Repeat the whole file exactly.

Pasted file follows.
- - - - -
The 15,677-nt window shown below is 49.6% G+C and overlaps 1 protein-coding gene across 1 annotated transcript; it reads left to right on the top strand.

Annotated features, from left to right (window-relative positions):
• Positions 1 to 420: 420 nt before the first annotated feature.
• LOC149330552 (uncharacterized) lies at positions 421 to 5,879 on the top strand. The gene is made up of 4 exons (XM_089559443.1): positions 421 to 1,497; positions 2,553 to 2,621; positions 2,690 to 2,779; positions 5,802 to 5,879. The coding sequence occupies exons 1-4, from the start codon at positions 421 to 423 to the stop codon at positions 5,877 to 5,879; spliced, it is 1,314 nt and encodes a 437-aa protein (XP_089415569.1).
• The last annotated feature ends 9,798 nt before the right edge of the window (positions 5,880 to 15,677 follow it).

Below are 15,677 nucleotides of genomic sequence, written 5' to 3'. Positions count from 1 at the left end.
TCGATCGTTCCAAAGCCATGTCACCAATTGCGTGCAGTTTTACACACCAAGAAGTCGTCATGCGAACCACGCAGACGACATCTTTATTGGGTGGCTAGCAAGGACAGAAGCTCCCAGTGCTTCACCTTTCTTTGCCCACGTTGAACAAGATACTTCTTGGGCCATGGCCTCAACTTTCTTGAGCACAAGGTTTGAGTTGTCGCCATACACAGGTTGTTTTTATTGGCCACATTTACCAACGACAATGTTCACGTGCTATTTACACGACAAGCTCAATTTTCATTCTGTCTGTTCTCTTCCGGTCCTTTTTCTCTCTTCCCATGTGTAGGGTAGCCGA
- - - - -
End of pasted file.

The 15,677-nt window shown below is 49.6% G+C and overlaps 1 protein-coding gene across 1 annotated transcript; it reads left to right on the top strand.

Annotated features, from left to right (window-relative positions):
• Positions 1 to 420: 420 nt before the first annotated feature.
• LOC149330552 (uncharacterized) lies at positions 421 to 5,879 on the top strand. The gene is made up of 4 exons (XM_089559443.1): positions 421 to 1,497; positions 2,553 to 2,621; positions 2,690 to 2,779; positions 5,802 to 5,879. The coding sequence occupies exons 1-4, from the start codon at positions 421 to 423 to the stop codon at positions 5,877 to 5,879; spliced, it is 1,314 nt and encodes a 437-aa protein (XP_089415569.1).
• The last annotated feature ends 9,798 nt before the right edge of the window (positions 5,880 to 15,677 follow it).

Below are 15,677 nucleotides of genomic sequence, written 5' to 3'. Positions count from 1 at the left end.
TCGATCGTTCCAAAGCCATGTCACCAATTGCGTGCAGTTTTACACACCAAGAAGTCGTCATGCGAACCACGCAGACGACATCTTTATTGGGTGGCTAGCAAGGACAGAAGCTCCCAGTGCTTCACCTTTCTTTGCCCACGTTGAACAAGATACTTCTTGGGCCATGGCCTCAACTTTCTTGAGCACAAGGTTTGAGTTGTCGCCATACACAGGTTGTTTTTATTGGCCACATTTACCAACGACAATGTTCACGTGCTATTTACACGACAAGCTCAATTTTCATTCTGTCTGTTCTCTTCCGGTCCTTTTTCTCTCTTCCCATGTGTAGGGTAGCCGA